I’m guessing their hope is that the public with a short attention span will merely remember the tail end of the pandemic when they were getting free tests and N95 masks. They hope by election season people’s memories will be fading of everything but the tail end of the pandemic restrictions. The public won’t think through whether they came too late and were too low a quantity to make much difference if the wave were ongoing (rather than likely peaking before most people get their tests&masks).

  6. According to school children in England orange juice will get you off work. But you probably don’t need a test showing positive to ‘work from home’ or take a few days off. Can’t imagine many places are making employees prove it. Just say your feeling covidy. We’ve progressed quite far from the old days of come to work sick or else.

  7. Man, everyone is so cynical – what gives?

    Shouldn’t we be impressed that our federal government is able to accomplish feats of logistics like this?

    Whether the tests end up being useful in helping reduce the impact of the pandemic remains to be seen (maybe too little too late), but I think this blog a number of months ago was criticizing the absence of ubiquitous rapid testing.

    As the president would say – “come on man.” It’s the greatest time ever to be alive and all we can do is sit here and bitch about free covid tests.

    • Feats of logistics? Forbid the free COVID-19 test market on Ebay and Alibaba so people don’t find out the real price (it was instructive to see the true price of masks on Alibaba when pharmacies ripped off people in 2020). Then offer a form on USPS in the hope that no one will bother. The people who do bother still haven’t received their tests.

      Months later it will also be useful to examine who got rich on these transactions, like several politicians in Europe with their nepotistic mask scandals. Who supplied the tests to the government, at what price, and how is he/she/ze/they politically connected?

    • Yeah, the federal govt is truly impressive in its ability to steal by billions and channel huge money streams to its cronies.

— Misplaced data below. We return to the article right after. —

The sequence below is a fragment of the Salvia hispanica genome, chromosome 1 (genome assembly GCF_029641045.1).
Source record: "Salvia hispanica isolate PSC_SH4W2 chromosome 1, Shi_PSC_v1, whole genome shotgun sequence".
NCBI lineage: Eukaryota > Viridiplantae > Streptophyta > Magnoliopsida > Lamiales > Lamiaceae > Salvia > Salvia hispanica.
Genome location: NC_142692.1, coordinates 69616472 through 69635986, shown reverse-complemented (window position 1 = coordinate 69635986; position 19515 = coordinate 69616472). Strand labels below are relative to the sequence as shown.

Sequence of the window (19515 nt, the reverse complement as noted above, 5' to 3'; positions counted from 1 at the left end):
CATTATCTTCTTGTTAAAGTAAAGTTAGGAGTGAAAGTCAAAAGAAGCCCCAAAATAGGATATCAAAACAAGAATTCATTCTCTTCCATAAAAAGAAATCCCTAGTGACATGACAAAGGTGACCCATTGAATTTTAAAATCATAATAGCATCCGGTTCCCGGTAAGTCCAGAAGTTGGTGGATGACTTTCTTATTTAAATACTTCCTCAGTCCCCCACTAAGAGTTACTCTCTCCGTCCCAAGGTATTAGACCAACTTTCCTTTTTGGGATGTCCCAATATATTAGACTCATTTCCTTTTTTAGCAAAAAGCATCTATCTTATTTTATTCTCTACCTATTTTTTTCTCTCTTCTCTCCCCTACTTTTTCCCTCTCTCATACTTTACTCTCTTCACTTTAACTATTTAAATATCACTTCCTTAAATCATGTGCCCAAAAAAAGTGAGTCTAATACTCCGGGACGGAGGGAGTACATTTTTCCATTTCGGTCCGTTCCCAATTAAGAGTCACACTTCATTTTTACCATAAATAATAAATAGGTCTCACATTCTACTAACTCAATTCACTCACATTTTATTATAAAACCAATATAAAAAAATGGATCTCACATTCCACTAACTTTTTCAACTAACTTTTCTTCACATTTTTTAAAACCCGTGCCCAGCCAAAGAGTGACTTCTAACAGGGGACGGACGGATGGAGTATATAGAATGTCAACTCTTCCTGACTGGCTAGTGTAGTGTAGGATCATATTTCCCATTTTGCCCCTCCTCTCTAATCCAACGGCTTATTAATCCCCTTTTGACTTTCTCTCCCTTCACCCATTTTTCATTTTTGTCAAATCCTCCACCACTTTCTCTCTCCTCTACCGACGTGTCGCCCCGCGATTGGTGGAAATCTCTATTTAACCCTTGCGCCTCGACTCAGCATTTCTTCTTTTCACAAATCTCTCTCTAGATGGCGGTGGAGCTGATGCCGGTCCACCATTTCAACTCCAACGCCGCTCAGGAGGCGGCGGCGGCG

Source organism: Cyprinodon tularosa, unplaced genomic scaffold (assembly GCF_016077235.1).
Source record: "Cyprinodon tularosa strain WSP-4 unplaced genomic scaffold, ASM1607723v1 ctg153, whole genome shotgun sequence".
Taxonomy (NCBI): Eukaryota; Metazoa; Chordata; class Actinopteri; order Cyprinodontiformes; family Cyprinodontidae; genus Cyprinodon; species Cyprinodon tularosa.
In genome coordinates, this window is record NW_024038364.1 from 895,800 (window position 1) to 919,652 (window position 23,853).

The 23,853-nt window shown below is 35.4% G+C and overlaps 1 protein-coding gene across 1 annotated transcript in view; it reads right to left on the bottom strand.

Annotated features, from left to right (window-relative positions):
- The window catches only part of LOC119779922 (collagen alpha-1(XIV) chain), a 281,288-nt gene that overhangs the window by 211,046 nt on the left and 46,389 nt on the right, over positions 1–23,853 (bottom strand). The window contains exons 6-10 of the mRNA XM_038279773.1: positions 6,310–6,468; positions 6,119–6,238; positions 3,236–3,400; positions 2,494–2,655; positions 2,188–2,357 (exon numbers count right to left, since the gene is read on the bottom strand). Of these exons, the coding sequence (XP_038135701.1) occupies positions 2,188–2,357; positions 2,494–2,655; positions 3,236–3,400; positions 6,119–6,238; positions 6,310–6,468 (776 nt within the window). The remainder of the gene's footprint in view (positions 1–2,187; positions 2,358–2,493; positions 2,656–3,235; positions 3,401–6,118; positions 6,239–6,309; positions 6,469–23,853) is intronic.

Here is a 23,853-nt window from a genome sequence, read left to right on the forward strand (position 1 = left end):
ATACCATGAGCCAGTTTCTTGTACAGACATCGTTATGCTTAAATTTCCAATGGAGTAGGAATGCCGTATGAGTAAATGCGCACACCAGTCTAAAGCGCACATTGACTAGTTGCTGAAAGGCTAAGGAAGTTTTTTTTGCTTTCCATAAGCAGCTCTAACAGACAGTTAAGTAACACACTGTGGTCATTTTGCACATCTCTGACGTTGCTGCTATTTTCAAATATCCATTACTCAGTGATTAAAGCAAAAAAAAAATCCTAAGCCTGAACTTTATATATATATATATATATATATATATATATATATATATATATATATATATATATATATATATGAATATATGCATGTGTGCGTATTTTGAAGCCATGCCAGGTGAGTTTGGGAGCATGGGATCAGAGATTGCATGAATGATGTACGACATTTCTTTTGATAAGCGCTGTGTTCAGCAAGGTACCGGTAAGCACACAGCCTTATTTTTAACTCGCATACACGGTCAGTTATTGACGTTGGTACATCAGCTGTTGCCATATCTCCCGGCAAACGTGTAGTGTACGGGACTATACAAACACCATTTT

Delivering actual useful medicines and medical devices… not so much.

    • If the gov’t sent free Ivermectin to everyone I’d be impressed, and grateful. But if you have to test to know you are sick what is the point? Gov’t should send out tests that determine gender to end that confusion, you know when you are sick, knowing what gender you are these days is hard for a lot of people.

    • Craig: You raise a good point. Compared to the amount of time and money that it took to get healthcare.gov up and running (to sell Obamacare policies), the web-based system to order tests is a shining example of efficiency!

      Aside from the fact that we are finally governed in a competent, hate-free, and Trump-free manner, why is it obvious that “It’s the greatest time ever to be alive”? Wasn’t 2019 better? You could travel anywhere in the world without quarantining, showing medical records, or getting stuck for 14 days in the event of a positive PCR test. You could get a planet-saving Tesla for immediate delivery (a friend gets his Tesla X next month; he ordered it in December 2020). You could buy as many GPUs as you wanted (and wouldn’t have to bother using them to mine bitcoin, readily available at $10,000 per coin). Aside from the steady leadership of Joe Biden and Kamala Harris and the exciting prospect of a Black woman being appointed to the Supreme Court, what makes 2022 better than 2019 for a typical American?

    • @Craig, the central planners were able to send out checks and do direct deposits to ease the burden on Americans due to the shutdown (COVID is not the real burden, the shutdown is) **without** anyone of us having to go to a website asking for free money. Shouldn’t the central planners have done the same for the test kit and masks? That would have been an achievement, no?

    • George: You raise a good point. The current system favors those with high quality Internet access. You’d think that it would result in more equity for each letter carrier to drop off one package of tests at every residential address along his/her/zir/their route.

    • @philg – If you think human progress is measured in terms of Tesla and GPU availability, then yes – maybe it was better to be alive in 2019. You also might have an argument in that life expectancy may have dipped somewhat over the past few years. Otherwise, I would strongly argue that most of us living now prefer the 2020’s compared to the 1920’s or 1820’s. What historical period would you prefer?

      @George A. – There were probably some requirements that necessitated a demand “pull” via website, although I tend to agree with @philg that the mail carriers should have just dropped off the kits at residential households. From a systems perspective, creating an order via a website was probably the easiest way to kick off the delivery process, rather than querying a database of all residential mail recipients (which I’m not sure even exists). I don’t think our “central planners” in this case are a bunch of buffoons with no clue. I often find myself too critical based on a over-simplified understanding of the problem.